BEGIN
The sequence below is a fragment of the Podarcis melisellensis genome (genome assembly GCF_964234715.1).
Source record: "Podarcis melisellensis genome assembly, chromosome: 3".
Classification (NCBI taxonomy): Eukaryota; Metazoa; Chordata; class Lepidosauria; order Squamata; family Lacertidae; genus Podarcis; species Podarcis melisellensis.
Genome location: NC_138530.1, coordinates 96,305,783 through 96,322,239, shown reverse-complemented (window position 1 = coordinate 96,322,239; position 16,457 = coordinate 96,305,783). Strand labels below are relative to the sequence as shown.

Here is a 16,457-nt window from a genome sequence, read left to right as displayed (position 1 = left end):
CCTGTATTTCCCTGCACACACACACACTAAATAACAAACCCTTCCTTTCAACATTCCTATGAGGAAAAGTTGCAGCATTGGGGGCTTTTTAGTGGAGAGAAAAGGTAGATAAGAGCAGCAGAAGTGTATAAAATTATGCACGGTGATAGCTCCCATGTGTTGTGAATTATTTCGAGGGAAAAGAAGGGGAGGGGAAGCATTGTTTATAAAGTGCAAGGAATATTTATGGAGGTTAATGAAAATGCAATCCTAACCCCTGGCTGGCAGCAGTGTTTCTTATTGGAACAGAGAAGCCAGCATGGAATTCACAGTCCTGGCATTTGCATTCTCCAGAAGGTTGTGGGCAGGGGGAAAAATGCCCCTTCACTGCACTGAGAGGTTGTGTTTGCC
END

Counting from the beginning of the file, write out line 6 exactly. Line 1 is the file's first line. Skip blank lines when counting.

CCTGTATTTCCCTGCACACACACACACTAAATAACAAACCCTTCCTTTCAACATTCCTATGAGGAAAAGTTGCAGCATTGGGGGCTTTTTAGTGGAGAGAAAAGGTAGATAAGAGCAGCAGAAGTGTATAAAATTATGCACGGTGATAGCTCCCATGTGTTGTGAATTATTTCGAGGGAAAAGAAGGGGAGGGGAAGCATTGTTTATAAAGTGCAAGGAATATTTATGGAGGTTAATGAAAATGCAATCCTAACCCCTGGCTGGCAGCAGTGTTTCTTATTGGAACAGAGAAGCCAGCATGGAATTCACAGTCCTGGCATTTGCATTCTCCAGAAGGTTGTGGGCAGGGGGAAAAATGCCCCTTCACTGCACTGAGAGGTTGTGTTTGCC